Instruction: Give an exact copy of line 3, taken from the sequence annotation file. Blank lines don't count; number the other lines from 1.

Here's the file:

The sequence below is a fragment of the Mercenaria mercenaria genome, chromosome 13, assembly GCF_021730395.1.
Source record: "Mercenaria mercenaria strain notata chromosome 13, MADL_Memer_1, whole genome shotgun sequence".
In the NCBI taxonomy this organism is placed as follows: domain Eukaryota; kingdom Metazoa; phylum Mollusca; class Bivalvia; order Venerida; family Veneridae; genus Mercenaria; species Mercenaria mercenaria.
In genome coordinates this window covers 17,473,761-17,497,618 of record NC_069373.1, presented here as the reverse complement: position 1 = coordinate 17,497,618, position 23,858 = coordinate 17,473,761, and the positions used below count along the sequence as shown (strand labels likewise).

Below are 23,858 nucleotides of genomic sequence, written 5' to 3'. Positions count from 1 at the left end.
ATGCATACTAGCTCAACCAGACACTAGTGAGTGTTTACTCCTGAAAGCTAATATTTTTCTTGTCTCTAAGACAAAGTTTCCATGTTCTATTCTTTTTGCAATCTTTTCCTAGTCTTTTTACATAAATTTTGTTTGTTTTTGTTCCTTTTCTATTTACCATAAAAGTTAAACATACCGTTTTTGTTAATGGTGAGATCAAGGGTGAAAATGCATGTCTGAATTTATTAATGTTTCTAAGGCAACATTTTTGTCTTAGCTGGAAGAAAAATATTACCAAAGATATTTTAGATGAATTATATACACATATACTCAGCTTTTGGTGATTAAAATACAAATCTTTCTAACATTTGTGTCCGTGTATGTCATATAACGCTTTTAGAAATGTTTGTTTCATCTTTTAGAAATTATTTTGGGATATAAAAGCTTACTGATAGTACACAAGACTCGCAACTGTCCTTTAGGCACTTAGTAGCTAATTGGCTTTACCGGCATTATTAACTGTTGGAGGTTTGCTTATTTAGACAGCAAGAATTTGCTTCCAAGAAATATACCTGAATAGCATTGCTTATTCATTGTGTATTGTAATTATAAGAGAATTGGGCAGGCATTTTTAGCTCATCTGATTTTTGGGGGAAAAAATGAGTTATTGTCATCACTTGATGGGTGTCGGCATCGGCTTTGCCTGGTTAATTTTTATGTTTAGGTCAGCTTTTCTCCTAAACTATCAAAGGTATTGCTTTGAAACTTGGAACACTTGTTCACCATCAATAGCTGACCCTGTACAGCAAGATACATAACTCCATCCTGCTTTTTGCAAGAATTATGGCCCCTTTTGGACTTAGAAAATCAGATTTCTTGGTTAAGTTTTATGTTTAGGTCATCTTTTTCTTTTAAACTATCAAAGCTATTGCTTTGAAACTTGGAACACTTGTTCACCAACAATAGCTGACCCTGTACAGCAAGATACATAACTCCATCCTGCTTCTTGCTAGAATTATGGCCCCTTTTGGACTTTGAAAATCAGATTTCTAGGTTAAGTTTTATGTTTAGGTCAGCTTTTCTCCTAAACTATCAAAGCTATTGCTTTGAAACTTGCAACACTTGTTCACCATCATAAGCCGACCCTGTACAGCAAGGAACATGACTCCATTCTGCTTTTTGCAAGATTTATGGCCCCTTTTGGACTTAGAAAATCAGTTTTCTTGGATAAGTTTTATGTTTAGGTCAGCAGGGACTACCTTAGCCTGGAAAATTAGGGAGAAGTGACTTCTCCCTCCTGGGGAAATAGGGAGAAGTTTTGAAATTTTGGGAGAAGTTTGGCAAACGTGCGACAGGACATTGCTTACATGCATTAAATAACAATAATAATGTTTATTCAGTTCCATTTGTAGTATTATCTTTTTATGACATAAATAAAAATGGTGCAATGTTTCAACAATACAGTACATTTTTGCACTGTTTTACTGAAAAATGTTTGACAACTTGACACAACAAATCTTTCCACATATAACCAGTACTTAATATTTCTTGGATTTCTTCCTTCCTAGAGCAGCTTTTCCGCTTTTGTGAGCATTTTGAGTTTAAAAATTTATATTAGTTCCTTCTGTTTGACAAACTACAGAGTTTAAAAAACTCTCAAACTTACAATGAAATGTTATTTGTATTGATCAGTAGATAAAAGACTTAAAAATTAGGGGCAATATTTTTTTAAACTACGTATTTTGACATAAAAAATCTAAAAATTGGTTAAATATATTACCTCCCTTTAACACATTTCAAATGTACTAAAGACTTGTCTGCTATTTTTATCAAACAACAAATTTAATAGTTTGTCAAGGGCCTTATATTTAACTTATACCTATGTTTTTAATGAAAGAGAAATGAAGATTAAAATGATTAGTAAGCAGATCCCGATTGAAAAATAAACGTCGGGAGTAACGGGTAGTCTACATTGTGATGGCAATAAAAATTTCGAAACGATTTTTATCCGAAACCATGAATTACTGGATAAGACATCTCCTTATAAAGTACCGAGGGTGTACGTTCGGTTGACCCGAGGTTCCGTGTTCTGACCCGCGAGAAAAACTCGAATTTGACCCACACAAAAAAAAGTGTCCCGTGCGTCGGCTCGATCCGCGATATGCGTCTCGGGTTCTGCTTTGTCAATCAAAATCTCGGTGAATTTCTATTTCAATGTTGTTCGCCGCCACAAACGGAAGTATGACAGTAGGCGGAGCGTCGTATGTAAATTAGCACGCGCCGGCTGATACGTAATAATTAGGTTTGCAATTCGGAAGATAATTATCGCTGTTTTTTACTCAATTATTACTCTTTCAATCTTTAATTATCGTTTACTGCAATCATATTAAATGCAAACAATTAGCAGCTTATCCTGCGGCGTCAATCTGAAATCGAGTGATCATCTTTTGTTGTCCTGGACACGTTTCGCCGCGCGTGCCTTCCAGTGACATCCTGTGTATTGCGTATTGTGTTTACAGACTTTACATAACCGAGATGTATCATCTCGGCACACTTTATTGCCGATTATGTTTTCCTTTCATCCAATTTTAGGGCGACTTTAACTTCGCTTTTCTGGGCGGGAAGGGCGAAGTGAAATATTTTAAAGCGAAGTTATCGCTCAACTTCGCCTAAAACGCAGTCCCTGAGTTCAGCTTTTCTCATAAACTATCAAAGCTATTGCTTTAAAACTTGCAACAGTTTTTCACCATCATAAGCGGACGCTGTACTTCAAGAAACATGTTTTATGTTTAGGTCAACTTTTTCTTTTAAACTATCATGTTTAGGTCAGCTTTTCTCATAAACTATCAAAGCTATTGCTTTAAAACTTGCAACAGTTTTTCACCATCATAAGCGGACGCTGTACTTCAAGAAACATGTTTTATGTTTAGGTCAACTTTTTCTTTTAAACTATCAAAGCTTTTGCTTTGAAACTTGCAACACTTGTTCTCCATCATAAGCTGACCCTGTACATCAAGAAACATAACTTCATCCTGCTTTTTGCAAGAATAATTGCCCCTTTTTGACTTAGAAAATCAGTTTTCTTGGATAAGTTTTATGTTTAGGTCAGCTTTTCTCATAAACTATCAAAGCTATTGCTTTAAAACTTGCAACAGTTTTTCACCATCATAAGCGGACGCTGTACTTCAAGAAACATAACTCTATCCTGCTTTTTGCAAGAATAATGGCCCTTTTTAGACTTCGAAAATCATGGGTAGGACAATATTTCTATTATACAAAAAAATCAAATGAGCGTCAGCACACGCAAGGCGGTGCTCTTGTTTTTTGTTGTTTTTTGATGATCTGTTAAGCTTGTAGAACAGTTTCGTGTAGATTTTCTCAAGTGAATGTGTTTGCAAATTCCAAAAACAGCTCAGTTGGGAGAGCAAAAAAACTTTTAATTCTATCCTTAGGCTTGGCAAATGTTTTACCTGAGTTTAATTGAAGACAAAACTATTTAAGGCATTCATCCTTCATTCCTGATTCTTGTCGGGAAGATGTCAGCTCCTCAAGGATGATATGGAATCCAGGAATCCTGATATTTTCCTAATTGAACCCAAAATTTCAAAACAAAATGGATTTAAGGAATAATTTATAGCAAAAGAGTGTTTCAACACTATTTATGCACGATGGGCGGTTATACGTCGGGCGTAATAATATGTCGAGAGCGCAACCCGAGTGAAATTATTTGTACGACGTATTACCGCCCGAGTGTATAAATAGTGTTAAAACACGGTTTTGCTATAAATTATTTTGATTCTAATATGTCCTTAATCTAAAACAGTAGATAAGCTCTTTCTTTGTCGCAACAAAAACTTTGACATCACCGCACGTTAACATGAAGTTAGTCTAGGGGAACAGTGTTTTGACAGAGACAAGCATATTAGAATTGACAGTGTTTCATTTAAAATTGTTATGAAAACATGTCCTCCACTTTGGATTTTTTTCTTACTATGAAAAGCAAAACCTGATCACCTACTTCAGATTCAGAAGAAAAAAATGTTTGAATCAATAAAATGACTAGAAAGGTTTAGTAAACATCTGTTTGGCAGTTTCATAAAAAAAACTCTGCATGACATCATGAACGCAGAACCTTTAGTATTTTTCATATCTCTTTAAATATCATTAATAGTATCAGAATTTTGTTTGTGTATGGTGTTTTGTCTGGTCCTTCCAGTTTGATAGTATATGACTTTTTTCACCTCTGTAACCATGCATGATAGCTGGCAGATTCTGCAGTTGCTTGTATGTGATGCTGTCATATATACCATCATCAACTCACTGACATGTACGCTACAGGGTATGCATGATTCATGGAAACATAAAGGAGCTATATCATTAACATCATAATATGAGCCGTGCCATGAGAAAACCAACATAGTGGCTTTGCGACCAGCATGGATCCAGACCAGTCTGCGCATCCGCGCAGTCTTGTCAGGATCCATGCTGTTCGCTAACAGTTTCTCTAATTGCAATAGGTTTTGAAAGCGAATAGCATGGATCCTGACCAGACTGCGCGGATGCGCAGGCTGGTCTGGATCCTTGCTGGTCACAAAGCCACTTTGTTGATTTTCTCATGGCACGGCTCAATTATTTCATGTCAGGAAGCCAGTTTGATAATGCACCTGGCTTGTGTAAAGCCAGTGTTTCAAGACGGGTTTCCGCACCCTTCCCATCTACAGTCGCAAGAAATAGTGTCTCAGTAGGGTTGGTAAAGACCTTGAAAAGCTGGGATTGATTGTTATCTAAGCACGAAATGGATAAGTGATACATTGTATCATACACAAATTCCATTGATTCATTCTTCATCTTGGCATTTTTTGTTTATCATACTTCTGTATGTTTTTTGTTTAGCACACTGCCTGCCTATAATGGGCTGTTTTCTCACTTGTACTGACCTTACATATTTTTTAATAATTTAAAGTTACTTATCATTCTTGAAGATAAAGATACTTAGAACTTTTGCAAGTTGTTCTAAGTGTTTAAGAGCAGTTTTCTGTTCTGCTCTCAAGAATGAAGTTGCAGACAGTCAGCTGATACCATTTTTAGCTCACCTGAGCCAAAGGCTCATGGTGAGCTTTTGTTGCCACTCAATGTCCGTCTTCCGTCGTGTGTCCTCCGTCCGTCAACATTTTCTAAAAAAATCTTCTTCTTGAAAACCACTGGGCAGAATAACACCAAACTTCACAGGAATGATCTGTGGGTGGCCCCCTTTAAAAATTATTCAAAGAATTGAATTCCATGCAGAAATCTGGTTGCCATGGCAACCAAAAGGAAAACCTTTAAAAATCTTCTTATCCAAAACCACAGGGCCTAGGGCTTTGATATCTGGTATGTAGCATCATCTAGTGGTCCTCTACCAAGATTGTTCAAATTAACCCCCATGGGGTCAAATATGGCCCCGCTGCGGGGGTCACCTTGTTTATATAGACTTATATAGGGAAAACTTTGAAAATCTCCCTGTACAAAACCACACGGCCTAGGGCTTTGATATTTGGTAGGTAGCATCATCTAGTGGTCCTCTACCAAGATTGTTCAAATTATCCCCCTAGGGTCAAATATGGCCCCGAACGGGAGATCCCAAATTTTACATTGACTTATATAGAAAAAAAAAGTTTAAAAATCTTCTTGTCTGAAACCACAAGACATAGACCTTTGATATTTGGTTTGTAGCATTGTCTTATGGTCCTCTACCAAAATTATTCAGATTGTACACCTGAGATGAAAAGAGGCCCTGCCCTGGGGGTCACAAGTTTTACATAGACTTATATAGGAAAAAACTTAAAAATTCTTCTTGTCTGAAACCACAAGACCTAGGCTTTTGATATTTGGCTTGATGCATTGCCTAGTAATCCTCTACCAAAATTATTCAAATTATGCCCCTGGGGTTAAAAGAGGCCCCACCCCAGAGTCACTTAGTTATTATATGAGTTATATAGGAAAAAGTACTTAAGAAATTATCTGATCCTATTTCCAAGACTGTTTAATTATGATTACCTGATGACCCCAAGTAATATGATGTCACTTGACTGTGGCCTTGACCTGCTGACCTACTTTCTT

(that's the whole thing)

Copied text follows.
In the NCBI taxonomy this organism is placed as follows: domain Eukaryota; kingdom Metazoa; phylum Mollusca; class Bivalvia; order Venerida; family Veneridae; genus Mercenaria; species Mercenaria mercenaria.